“A Perfect Storm”
One problem, adds Dr. Wright, is that prescriptions meant to be temporary may not end up that way. This most often happens for patients receiving an opioid through their primary care physician and not a pain specialist: “It’s easy to write [a prescription] for an opioid and send the patient on their way. The problem comes when this pain does not go away, if it continues to persist,” she says. The patient may simply get the opioid prescriptions refilled without returning for a follow-up visit. The doctor also may not think to refer the patient to a pain physician or other specialist who might be able to determine the underlying cause of their now-chronic pain, she explains.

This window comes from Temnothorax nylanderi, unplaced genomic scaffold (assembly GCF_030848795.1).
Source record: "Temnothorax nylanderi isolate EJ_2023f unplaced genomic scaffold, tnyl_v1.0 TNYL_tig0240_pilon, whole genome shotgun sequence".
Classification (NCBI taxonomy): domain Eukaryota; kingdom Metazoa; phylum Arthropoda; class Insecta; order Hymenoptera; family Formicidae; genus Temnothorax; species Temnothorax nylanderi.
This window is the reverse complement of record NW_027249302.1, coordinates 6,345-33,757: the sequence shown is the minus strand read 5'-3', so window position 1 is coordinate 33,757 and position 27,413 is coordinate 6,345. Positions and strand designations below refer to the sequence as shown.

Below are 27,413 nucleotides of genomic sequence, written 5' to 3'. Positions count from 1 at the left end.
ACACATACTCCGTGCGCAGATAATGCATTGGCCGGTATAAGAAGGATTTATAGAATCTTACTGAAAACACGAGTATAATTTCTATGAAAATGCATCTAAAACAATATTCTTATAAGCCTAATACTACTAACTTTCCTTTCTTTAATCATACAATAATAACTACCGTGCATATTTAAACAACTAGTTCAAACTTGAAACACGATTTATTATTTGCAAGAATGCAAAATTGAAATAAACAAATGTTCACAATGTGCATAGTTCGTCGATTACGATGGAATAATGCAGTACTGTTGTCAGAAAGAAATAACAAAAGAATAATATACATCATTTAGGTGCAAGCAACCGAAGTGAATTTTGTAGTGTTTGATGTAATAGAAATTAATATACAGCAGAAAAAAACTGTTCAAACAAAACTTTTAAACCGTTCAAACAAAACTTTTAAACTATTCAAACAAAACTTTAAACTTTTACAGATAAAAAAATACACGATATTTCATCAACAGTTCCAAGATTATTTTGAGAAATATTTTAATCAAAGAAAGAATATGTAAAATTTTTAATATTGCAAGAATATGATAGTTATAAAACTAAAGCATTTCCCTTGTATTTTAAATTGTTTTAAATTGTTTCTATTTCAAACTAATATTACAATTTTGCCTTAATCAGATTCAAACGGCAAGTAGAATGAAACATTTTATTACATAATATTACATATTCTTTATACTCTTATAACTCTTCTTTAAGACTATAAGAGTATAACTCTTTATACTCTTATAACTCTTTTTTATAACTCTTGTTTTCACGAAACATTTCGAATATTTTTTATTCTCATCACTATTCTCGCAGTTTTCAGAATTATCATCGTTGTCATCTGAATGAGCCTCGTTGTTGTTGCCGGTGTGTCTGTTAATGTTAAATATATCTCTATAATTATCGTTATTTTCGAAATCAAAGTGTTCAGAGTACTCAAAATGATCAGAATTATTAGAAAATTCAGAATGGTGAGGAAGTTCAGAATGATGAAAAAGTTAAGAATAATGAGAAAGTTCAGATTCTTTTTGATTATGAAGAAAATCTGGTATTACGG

Dr. Darnall says that she has seen patients come into her clinic who have been taking opioids for 10 or more years without being reevaluated to determine whether the drugs were actually helping: “It was like the prescriptions just persisted forever. When starting an opioid, we need to always have an exit strategy.”
Another troublesome issue, says Dr. Darnall, is how, since the 1990s, opioids have become widely prescribed specifically for chronic pain. “We didn’t treat chronic pain with opioids historically,” she explains, because no long-term studies have been performed that show that they help.10
Nonetheless, she adds, “a perfect storm” of trends in the nineties led to the spike seen in opioid use, including heavy marketing— and even misinformation11— by pharmaceutical companies promoting it for chronic pain, and an increased focus on assessing and treating pain across medical specialties. Researchers estimate that in 2005, 3 to 4 percent of the entire US adult population was prescribed an opioid for long-term use.12
Broad Guidelines, Individual Pain